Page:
Garmin is all in on touchscreen avionics. It will no longer build its wildly successful GNS 430/530 flight management systems which have been replaced in production by the GTN 700/600 series units that have touchscreen control. Garmin also has the G2000, G3000 and G5000 integrated flat glass systems that span the spectrum from piston single to the fastest business jet all using touchscreen control units.
And Garmin is by no means alone. Avidyne has announced development of touchscreen navigation and flight management control units. So has Bendix/King. And one of the biggest players of all, Rockwell Collins, has added touchscreen capability to its Fusion advanced flat glass avionics system for turbine airplanes.
We’re living in a touchscreen world given the overwhelming acceptance of smart phones, iPads and all manner of personal electronic devices. Even a new refrigerator and clothes dryer has a touchscreen pad to command its operation. Why would aviation not join in the touchscreen revolution.
Garmin was first to market with an installed and certified touchscreen system when it introduced the GTN 750/650 about a year ago. Garmin had been showing me developmental versions of touchscreen avionics for a few years so I wasn’t surprised. The GTN 750/650 was the product of extremely intensive research and development by Garmin because, well, they were betting the farm on superseding the GNS 400/500 series, the most successful avionics units in history.
From the first time I heard about, or thought about, touchscreen avionics I had two big concerns. The first was how well could we pilots operate a touchscreen device in turbulence. And the other thought was how long would it take for us to break the decades old habit of having knobs and buttons dedicated to performing the same function all of the time.
My concern about using a touchscreen in turbulent conditions is, I think, unfounded. My fear was based on some push button avionics systems from the late 1970s that, when mounted in a vertical position on an instrument panel, were hard to operate in the bumps. But Garmin addressed most of those issues by designing in a kind of raised ridge around the screen that allows you to grip with several fingers while using one to touch in commands. As touchscreens are integrated into new airplane designs the screens will be tilted off the vertical so your hand can rest on the edge of the screen making operation even easier.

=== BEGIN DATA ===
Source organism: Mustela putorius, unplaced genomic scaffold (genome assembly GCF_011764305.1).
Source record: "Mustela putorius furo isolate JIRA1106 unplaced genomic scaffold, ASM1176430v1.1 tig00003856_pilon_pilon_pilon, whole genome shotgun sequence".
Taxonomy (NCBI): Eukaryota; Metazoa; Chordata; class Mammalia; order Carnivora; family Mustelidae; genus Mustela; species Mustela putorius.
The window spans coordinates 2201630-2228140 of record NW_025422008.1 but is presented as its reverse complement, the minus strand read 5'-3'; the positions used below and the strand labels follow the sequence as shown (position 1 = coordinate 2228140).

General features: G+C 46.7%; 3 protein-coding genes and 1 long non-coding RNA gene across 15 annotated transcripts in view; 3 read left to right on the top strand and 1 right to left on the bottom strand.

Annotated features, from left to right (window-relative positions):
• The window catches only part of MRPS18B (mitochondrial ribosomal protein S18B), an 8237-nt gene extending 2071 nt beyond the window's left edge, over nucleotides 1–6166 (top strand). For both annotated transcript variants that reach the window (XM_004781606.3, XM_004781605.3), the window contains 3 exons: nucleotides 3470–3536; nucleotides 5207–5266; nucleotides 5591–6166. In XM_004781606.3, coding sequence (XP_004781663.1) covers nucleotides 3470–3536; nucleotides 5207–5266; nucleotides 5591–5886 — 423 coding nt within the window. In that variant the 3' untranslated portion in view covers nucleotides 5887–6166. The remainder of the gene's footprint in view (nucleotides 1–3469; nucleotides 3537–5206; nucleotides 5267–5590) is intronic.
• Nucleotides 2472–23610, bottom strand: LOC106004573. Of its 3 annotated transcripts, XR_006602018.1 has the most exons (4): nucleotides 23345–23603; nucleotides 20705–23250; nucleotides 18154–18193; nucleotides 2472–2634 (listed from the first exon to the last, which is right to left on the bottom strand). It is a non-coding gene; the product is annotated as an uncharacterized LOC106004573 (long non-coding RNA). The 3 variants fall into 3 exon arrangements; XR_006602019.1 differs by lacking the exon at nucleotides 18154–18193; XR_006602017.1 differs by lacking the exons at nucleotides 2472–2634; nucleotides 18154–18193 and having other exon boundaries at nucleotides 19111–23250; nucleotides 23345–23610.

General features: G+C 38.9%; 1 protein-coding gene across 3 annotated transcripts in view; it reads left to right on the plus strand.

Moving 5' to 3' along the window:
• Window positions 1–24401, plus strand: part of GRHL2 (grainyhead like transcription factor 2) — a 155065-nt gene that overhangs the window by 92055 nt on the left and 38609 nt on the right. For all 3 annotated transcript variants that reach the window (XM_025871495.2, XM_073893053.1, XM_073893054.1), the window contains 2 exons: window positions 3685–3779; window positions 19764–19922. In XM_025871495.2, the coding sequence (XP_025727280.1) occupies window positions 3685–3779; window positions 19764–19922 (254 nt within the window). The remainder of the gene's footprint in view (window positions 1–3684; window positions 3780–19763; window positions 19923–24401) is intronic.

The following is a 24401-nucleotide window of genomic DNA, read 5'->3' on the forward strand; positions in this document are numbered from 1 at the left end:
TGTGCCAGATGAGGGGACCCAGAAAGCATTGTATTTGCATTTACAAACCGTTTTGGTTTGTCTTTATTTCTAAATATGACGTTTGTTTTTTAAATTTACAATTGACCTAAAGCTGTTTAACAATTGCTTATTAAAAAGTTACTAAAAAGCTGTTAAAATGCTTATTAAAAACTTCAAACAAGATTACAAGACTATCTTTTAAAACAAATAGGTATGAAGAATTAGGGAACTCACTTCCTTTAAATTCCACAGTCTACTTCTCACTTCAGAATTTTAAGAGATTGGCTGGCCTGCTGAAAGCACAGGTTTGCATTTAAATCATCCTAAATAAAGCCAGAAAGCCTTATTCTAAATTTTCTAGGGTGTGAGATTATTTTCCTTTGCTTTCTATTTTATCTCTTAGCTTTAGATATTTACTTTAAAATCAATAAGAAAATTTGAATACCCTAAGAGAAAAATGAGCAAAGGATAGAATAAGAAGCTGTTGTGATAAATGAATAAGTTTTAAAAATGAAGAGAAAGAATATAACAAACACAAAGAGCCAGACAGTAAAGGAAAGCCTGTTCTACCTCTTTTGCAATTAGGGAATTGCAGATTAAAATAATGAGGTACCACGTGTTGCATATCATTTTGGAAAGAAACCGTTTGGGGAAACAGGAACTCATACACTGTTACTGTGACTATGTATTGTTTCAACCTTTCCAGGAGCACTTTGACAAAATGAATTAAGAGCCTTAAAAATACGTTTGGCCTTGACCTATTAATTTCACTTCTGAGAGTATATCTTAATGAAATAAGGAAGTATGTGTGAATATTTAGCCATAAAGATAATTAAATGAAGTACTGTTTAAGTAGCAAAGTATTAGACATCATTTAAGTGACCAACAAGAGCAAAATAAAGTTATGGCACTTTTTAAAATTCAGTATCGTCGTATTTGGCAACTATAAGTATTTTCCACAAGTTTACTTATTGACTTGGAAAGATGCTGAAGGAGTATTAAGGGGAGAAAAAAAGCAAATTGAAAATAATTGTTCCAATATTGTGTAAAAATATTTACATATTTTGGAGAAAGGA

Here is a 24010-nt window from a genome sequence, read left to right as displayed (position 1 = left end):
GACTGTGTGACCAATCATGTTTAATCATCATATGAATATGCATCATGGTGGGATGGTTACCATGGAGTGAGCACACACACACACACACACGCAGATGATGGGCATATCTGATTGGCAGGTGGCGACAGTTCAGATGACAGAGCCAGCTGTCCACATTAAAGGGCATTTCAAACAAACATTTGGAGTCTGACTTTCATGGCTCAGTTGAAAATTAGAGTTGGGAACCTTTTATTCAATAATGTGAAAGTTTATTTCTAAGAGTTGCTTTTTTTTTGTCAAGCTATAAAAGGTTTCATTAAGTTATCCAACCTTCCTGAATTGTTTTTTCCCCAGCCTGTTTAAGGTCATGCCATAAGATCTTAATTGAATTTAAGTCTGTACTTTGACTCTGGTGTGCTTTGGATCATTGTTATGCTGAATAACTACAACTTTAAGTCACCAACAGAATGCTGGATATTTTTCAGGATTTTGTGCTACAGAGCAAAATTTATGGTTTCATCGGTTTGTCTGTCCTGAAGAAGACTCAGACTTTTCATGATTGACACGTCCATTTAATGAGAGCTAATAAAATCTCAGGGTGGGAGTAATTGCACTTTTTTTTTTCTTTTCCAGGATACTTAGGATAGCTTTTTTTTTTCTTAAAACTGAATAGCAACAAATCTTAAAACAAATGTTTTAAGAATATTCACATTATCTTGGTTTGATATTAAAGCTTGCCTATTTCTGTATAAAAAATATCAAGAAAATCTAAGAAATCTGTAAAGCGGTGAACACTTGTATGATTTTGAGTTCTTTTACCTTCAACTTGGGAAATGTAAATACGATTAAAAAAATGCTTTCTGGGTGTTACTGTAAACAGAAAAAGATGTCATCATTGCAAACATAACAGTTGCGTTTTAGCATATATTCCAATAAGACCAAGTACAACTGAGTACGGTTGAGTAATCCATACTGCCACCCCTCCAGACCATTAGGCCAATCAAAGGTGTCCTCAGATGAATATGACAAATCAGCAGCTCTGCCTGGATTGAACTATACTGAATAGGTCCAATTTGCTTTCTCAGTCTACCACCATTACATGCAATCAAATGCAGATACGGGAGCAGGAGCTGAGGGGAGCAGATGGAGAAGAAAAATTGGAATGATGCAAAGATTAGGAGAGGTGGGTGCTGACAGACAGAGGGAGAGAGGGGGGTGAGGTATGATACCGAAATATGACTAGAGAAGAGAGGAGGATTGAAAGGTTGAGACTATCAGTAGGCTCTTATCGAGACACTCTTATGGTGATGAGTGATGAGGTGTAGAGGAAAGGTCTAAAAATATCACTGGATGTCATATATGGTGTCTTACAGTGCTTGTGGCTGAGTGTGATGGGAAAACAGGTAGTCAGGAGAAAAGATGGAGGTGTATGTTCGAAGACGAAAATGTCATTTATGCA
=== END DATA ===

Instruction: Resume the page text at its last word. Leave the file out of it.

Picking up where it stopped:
The issue of transitioning from dedicated knobs and buttons to touchscreen menus is actually being resolved by our everyday lives. Most of us are spending so much time using touchscreen devices that it has, or quickly will be, the norm. When I call Exec Air and ask them to fuel the airplane I use a touchscreen. I typically use my smart phone to enter the flight plan into flightplan.com. I use a touchscreen in the car when I drive to the airport. So it’s just natural that in the airplane touchscreens will be there.
The discussion of whether a touchscreen is easier or harder to use in the airplane is almost irrelevant. The real question is do touchscreens allow precise and desired control of our avionics? I think the answer is yes. And what flows from that is all sorts of benefits for the future.
Designing, certifying and manufacturing a touchscreen avionics system initially is probably about as complex, and costs about the same, as creating one with traditional buttons and knobs. But after that initial design, it’s game over for the touchscreen. Almost any changes in avionics operation, or new technology, or new regulation, can be handled via the touchscreen through new programming. If the design of the system, or its menus, or the steps required for normal operation are not optimum, they can be improved as we gain experience. Buttons and knobs lock us into the now—actually the past when the equipment was designed–but the touchscreen keeps the door open for almost continuous change and improvement.
As good as the touchscreen is for performing most avionics functions there are some tasks that just can’t be done better than with a twist knob or button. For example, can any control device beat a twist knob for setting the heading bug? No. Same for dialing in a baro setting, or a target altitude. Those types of simple and direct flying tasks we do dozens of times on every flight and have only a single level of complexity just can’t be improved on, and they won’t take on new forms and functions in the future.
Aviation must necessarily always be a step or two behind the newest technology because we only want to leave the ground using structural material and equipment with proven performance. But now, touchscreen technology is so embedded in all of our lives it’s time for it to move into our cockpits. Garmin has sold more than 90 million various electronic devices for all manner of uses and most of those use touchscreens. Pretty good testing to get ready to fly.